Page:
• In Fell Seal: Arbiter's Mark, rods and staves are the weapons of choice for most magic-using classes. Staves increase the range of the wielder’s spells and provide bonuses to their magic-related stats, while rods greatly increase the wielder’s Mind and may also provide elemental resistance or boost the power of elemental spells.
  • The various Mage classes in the Final Fantasy games can equip rods and staves as their traditional weaponry. For example:
    • In Final Fantasy VI, rods can be equipped to boost magic stats and give enemies an elemental thwack to the head, or broken to release a powerful spell of the associated elemental type.
    • In both Final Fantasy XII and Final Fantasy Tactics A2 (which are much more closely related than most of the Ivalice Alliance games), we get not only poles, but also staves and rods, which are even more suited for magic-wielding characters since they boost magical power.
    • In Final Fantasy XII, at least, staves' attack damage are calculated from a character's magic power as well as their strength while giving a substantial bonus to magic power and usually a damage bonus to one element. Rods give smaller magic bonuses and are based entirely on strength, but also boost MP and some can cause beneficial status effects.
    • Final Fantasy XI have the famous Elemental Staves, which can be used by all jobs and provide bonuses and augments that even non mage jobs want.
  • While Fire Emblem does have staves (which are mostly used for healing), magic books serve as the game's version of Magic Wand.
  • In Fly FF, Mages can wield staves, with their second class the Elementor specialising in them. Similarly, the Assist, and its second classes the Ringmaster and Billposter, use a stick for buffs and heals. Both are a bit slow in melee, but they rarely if ever actually use them for fighting directly.
  • Gift has such a staff, powered by magic crystals...but whose powers are entirely melee-based.
  • The Harvest Cleric class uses these in Dot Hack GU.
  • In Happy Wars, mages fire their projectiles through these.
  • In Heroes of Might and Magic II and III the liches use staves. In II and III the Magi also use staves, which kind of fits, as liches are undead wizards.
    • The RPG games had Staff as a weapon skill from VI onward. In VI, it was simply one of the few weapon skills available to the Sorceror. In VII and VIII, it was also the weapon skill the Sorceror (VII)/Necromancer (VIII) could get best at. Random staves tended (although weren't always) to be either non-magical or have various boni to bludgeoning people with them, but unique staves consistently had some kind of strengthening of magical power, whether it be boosts to one or several magical skills, increasing magic-relevant attributes, or both.
  • Pearl of Heroes of Newerth has a staff enchanted to shoot out...bubbles.
  • A Sorceress character in Heroine's Quest: The Herald of Ragnarok always carries one, and can cast Energy Ball attacks through it at any time, along with the other kinds of magic.
  • Hexyz Force features Cecilia's Ragnafact.
  • High Noon Drifter features The Gate of Anthrakia staff fires a stream of fire and surrounds the Drifter with damaging flames in its alt-fire.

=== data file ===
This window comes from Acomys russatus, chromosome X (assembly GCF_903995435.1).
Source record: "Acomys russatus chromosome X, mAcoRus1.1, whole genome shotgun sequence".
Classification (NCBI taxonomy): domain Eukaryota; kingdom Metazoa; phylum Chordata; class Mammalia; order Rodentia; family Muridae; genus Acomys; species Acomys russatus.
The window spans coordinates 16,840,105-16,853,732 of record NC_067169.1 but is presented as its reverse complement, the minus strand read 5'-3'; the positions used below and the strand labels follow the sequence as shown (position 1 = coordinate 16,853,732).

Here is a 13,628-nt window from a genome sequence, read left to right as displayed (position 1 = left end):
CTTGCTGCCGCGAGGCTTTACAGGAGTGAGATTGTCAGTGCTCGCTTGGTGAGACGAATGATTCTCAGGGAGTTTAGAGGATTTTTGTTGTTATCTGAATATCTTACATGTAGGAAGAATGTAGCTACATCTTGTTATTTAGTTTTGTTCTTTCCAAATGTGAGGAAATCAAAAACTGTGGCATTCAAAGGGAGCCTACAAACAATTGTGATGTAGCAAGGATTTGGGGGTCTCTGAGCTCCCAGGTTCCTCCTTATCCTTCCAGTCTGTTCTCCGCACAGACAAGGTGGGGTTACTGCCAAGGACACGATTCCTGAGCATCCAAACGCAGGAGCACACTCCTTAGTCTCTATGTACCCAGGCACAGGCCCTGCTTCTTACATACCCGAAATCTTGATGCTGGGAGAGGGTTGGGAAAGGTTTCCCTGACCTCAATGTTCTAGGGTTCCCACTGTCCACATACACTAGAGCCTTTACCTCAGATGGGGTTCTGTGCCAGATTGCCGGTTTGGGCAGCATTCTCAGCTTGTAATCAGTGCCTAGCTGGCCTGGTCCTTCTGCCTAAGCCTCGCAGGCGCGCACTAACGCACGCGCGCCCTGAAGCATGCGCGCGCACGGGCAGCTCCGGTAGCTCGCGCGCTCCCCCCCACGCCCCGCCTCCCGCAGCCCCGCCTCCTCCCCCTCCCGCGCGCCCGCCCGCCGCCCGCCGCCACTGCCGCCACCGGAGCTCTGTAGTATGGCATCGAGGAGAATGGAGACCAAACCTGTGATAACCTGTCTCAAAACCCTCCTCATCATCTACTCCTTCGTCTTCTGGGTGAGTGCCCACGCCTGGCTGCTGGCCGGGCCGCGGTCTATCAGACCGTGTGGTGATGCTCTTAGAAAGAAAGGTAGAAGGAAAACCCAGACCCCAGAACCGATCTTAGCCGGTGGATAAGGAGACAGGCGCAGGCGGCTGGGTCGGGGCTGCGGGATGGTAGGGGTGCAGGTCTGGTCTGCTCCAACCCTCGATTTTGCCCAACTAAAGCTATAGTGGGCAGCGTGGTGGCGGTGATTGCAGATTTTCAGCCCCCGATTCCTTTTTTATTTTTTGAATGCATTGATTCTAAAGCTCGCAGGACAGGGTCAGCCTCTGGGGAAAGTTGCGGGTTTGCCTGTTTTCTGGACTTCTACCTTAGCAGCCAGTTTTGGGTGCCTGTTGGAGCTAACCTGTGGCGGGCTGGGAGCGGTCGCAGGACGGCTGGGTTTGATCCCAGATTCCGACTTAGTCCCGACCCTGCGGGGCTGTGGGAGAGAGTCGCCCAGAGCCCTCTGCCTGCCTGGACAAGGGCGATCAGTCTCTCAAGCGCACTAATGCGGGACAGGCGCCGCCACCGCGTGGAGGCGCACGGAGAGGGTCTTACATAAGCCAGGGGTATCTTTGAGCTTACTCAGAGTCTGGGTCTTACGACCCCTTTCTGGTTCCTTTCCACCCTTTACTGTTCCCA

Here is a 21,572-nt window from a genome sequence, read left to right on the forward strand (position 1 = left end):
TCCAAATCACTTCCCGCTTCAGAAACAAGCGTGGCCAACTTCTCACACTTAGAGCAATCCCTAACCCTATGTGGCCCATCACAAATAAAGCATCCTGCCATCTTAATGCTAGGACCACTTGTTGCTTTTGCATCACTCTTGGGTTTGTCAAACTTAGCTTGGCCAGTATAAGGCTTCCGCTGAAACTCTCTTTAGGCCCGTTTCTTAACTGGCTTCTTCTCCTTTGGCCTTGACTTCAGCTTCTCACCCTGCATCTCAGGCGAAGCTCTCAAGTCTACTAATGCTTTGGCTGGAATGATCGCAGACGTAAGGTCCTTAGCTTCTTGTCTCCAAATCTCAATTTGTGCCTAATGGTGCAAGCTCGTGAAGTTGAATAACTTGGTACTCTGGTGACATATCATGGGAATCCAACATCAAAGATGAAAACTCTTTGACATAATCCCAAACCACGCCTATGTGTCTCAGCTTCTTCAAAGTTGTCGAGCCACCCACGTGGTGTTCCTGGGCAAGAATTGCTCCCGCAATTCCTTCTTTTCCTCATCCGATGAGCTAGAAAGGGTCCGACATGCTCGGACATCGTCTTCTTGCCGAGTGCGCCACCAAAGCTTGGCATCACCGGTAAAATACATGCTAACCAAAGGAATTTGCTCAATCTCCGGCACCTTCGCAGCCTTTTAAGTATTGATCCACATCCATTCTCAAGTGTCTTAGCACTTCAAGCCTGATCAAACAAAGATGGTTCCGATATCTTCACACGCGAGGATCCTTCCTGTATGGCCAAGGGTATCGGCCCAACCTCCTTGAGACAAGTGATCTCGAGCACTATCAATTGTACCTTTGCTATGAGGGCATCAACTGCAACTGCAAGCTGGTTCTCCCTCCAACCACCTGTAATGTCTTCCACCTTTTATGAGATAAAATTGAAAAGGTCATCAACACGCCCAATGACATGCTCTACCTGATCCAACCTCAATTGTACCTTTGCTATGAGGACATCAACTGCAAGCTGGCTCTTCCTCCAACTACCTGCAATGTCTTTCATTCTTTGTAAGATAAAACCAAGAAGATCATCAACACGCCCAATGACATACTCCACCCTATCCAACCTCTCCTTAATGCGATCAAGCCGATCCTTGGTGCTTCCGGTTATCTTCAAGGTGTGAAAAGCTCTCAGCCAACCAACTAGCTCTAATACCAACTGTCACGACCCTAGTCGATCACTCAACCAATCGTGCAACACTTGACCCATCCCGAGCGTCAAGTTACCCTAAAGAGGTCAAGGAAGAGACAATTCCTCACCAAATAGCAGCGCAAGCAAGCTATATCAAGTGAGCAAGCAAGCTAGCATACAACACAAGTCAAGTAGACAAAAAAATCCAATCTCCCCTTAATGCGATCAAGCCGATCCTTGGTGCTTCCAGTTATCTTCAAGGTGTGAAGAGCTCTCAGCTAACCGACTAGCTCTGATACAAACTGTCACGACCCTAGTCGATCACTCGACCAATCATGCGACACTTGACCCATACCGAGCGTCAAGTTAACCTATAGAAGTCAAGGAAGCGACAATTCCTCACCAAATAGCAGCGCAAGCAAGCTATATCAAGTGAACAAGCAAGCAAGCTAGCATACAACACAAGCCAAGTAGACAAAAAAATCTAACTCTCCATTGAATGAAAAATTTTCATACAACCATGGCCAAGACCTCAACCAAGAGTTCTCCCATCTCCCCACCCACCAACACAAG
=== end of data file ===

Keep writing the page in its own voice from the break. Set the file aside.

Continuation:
• The Mages in Hordes.io use these for their spellcasting, and upgrading them improves not only their damage, but also critical chance, MP pool and MP regeneration. They start with the Level 1 "Broken Twig", and can ascend up to the level 95 Deathweaver.
  • The Staff of Ra acts as one in Immortal Redneck.
  • Carol in Jay's Journey can use these, along with staves.
  • Enchanted staffs are just one of the weapons Pit can use in Kid Icarus: Uprising.
  • These are used by most of the magic-centered characters in King Arthur: The Role-Playing Wargame.
  • There are five of them in Thelast.io: three elemental ones (of the Fire, Ice, Lightning kind) that fire projectiles directly, and two (Poison and Meteor) that indirectly damage a circular area, but only after a sizeable delay. The latter are much more powerful, but are often easier to dodge. Both types of staffs also consume player's mana when used, and the Poison/Meteor ones also consume a lot more per use.
  • Legend of Grimrock has the Shaman Staff, though it's only there to amplify the power of the Earth spells.
  • All over the place in Lost Odyssey. Not only are they used by the game's various magic users, but Magitek devices often have ones built in that swing like pendulums to generate magic energy. The real stand out, though, is Grandstaff, a Mage Tower designed to act like a massive broadcast antenna for magic instead of radio waves, making it a Magic Staff turned Up to Eleven.
  • There are several in Magic Rampage, as you would expect from the name. Two standouts are the Staff of Gadarast and the Staff of Oxyomo.
  • In the Director's Cut version of Manos: The Hands of Fate, Torgo wields one when he's playable after beating the game.
  • Rod of Justice acts as an equivalent to one in Naughty Bear.
  • Downplayed in NetHack; a wizard starts the game with a quarterstaff, but it is used solely to physically assault monsters; spellcasting either comes entirely from within, or uses a different wand for each spell.
  • In Panzer Bandit, Miu carries one, which sports a happy face on its tip.
  • In the Paper Mario series, there are a couple.
  • Path of Exile uses both this trope and Simple Staff. Staff weapons can be created with either physical attack bonuses or serve as a Stat Stick with spell bonuses.
  • Phantasy Star Online has Rods, Canes(staves), and Wands available to Forces. Rods are basic, canes have longer reach, and Wands give a bonus to your Magic stats.